Because swindling does take place in the motor trade, car owners need to be aware of what they can do to counter the schemes of unscrupulous workshop owners.
Let's start with warranty services on new cars, a rich field of prey for many dealers.
To keep the warranty in force, an owner is obliged to take the vehicle to an authorised dealer for these services.
The factory will have certain compulsory jobs to be done, perhaps only an oil change, perhaps a few other things as well.
As long as these are done, your warranty is intact. But many dealers add other items, like an engine flush, for instance.
For these optional "extras" the customer has to pay.
If the full story was explained to him beforehand, there would be no problem - the customer would be free to choose which of the optional items he wants, knowing exactly what they cost.
Many workshops, therefore, seldom openly mention this beforehand. The customer is simply presented with the final bill at the end of the day, and the implication is always clear - if you don't pay what we demand, you don't get your keys. What can you do when the scam dawns on you at that point? Nothing. It's too late. But next time, do it right from the start.
The same applies when we take a vehicle in for some problem to be fixed. It might be something as simple as a slipping clutch, but if you had instructed the workshop to "fix the clutch", you have no leg to stand on if they decided to replace the entire clutch assembly, though the clutch perhaps just needed to be adjusted.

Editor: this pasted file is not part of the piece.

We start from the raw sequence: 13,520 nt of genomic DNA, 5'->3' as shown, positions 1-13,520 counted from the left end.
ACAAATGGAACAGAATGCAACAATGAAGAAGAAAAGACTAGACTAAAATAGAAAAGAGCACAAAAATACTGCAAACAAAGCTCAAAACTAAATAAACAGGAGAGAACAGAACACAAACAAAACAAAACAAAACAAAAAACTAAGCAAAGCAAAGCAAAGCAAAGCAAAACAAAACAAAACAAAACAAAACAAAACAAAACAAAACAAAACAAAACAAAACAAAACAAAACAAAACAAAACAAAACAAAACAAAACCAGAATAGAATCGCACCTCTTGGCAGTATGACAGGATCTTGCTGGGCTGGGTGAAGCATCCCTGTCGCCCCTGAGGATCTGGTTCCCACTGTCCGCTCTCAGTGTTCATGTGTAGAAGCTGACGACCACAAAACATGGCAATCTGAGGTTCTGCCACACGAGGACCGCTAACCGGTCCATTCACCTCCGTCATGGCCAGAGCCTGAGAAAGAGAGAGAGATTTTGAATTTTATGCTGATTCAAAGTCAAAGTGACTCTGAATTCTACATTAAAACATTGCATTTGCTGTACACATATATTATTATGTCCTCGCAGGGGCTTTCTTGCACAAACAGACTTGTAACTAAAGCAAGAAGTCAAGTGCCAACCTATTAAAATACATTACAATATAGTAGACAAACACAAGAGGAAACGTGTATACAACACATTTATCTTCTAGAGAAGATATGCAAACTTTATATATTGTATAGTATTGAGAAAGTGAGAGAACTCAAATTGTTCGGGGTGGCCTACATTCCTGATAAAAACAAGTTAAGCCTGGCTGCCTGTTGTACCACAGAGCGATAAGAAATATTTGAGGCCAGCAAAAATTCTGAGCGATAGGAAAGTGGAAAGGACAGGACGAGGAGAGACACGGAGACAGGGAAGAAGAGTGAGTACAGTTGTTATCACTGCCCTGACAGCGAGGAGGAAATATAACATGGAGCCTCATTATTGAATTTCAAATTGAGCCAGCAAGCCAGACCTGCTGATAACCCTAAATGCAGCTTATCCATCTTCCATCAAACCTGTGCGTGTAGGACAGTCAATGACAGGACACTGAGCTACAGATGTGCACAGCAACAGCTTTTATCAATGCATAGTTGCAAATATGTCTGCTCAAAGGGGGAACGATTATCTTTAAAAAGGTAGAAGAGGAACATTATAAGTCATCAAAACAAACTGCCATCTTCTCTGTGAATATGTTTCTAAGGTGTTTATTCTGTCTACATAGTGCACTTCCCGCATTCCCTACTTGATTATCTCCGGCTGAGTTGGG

The essential thing is to be absolutely specific in your dealings with car workshops and to get everything in writing.
You should write down:
l The exact symptoms, when they started and under what conditions they occur;
l The clear instruction that after diagnosing the problem, the workshop should contact you to discuss the options and their cost implications, before proceeding with repairs; and
l The stipulation that all parts replaced during the course of repairs should be returned to you, seeing that you are the rightful owner.
Make a copy of these instructions, keep one copy and insist that the other copy be attached to the job card and write something like: "Please note attached instructions from owner" on the job card when you sign it. Keep the other copy for your own records.
Always be very specific and get everything in writing beforehand. Not only will this greatly improve your chances of success in any subsequent dispute, but it will also send a signal to the workshop that you won't be easy prey.